Highly regarded as a chef wizard when it comes to seafood, Eric Ripert has had a long emotional connection with food. Born in Antibes, France, and raised in the small 180-square-mile country of Andorra, Ripert grew up in a family whose love for food was deeply instilled in him. At the age of 15, Ripert returned to France to attend culinary school in Perpignan; by 17, he was working at the stalwart La Tour d’Argent in Paris and then at Jamin under Joël Robuchon.
In 1989, Ripert crossed the pond and landed in Washington, D.C., working under the legendary Jean-Louis Palladin at The Watergate Hotel. Two years later, he found himself in the Big Apple working with David Bouley before swiftly being recruited by Maguy and Gilbert Le Coze to work at Le Bernardin. After the sudden death of Gilbert due to a heart attack, Ripert immediately took over the kitchen as executive chef; he became a co-owner of the restaurant in 1996.
Often referred to as the “Temple of Seafood,” Le Bernardin has been receiving many top accolades for the past several decades. “When the definitive history of New York City’s dining scene is written, Le Bernardin will have a chapter all to itself,” state our anonymous inspectors of the Midtown icon. The restaurant has received three Michelin stars every year since the guide came to New York City in 2005.
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On top of co-owning one of the best restaurants in the world, the extremely personable chef also co-owns the neighboring Aldo Sohm Wine Bar and serves on the board of New York City non-profit City Harvest. All of this is balanced by practicing Buddhism.
Here, we ask the chef about his relationship with the prestigious red guide.
What was your first encounter with the MICHELIN Guide?
When I was eight years old, I was already begging my mother to take me to one- and two-star Michelin restaurants. My first experience was as at Café de la Paix. I fell in love with the formality of the service and the luxury of the table setting. I was most impressed with the dessert cart: three towering levels of cakes, cookies and all kinds of other sweets. I was a child with a big sweet tooth; my mother let me get one of each . . . then I was sick for the next two days, but it was completely worth it!
What were your thoughts when you knew when Le Bernardin received three stars?
I remember the moment very clearly. I was walking through Central Park when I got the call and I started jumping and screaming. I couldn’t believe that Le Bernardin had received three stars in the very first New York City guide. I was in awe and so proud of the entire Le Bernardin family for their tremendous hard work and dedication. Personally, I was overwhelmingly happy and very humbled by the recognition.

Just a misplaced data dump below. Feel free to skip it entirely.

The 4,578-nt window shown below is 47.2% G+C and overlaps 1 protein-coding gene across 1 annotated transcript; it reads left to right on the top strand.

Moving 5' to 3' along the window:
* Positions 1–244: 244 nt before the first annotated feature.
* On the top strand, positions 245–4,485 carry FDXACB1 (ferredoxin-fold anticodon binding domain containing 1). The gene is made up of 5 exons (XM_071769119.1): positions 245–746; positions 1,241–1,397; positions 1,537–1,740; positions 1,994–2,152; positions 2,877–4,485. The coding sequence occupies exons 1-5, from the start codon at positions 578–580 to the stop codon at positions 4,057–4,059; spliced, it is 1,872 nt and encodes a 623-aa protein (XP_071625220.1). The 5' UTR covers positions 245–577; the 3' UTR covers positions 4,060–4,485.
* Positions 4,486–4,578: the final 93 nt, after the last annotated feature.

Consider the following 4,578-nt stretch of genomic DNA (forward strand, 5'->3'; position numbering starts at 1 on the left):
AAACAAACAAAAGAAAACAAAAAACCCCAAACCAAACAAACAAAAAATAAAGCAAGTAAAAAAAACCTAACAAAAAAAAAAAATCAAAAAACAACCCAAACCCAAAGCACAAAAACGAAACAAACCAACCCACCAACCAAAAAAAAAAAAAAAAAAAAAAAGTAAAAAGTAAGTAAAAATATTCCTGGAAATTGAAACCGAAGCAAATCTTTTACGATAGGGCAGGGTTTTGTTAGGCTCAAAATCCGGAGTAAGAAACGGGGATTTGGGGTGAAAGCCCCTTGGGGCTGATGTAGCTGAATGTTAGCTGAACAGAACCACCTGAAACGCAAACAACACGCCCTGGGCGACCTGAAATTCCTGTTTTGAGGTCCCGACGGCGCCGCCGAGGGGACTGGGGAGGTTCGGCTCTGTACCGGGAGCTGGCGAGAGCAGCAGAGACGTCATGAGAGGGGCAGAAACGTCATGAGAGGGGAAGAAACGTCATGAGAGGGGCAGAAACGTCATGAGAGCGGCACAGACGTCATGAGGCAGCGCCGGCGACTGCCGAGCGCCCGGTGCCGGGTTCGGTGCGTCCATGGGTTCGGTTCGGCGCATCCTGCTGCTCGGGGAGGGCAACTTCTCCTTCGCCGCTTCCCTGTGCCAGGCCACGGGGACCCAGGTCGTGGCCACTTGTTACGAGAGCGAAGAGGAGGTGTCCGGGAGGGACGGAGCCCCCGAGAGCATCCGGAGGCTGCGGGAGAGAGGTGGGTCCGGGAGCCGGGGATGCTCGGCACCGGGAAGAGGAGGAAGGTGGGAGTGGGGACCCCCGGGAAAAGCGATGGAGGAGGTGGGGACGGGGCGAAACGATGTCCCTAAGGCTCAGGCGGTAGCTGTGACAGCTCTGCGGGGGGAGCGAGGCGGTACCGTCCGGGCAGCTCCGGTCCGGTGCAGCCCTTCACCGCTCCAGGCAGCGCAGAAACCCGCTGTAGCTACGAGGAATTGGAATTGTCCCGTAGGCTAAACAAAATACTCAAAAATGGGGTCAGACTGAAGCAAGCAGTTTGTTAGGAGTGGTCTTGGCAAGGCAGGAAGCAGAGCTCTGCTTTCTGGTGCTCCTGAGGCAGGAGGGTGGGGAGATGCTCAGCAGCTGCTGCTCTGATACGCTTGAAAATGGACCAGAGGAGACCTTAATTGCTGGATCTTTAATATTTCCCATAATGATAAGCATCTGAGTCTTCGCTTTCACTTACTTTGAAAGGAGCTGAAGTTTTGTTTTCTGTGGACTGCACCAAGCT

How did you celebrate?
Champagne and caviar! We always celebrate as a team at Le Bernardin, because it takes every member to achieve such an outstanding success.
How much influence/inspiration does the MICHELIN Guide have on your career?
Growing up in France, I was very much aware of the influence and revere for the MICHELIN Guide. I considered it one of the pinnacles of the culinary world to find success in a Michelin-starred restaurant. When I moved to the United States, I missed the Guide very much, so I was thrilled when they announced they’d begin rating in New York.
How will having a star change the direction of your restaurant?
The MICHELIN Guide is an enormous source of both motivation and recognition for the entire team, as well as for myself. Our focus every day is, and will continue to be, on preparing the best food and providing the best service. We push ourselves to evolve. Receiving three stars is an encouragement to continue our pursuit of excellence.
What advice do you have for young chefs aiming for Michelin stars?
My advice to young chefs is very similar regardless of the stage of their career: Do what you love. Work hard and be humble. Surround yourself with a dedicated, trustworthy, and cooperative team who supports you. Focus on the basics and the job—the rest will come with time and hard work.
Photos courtesy of Le Bernardin.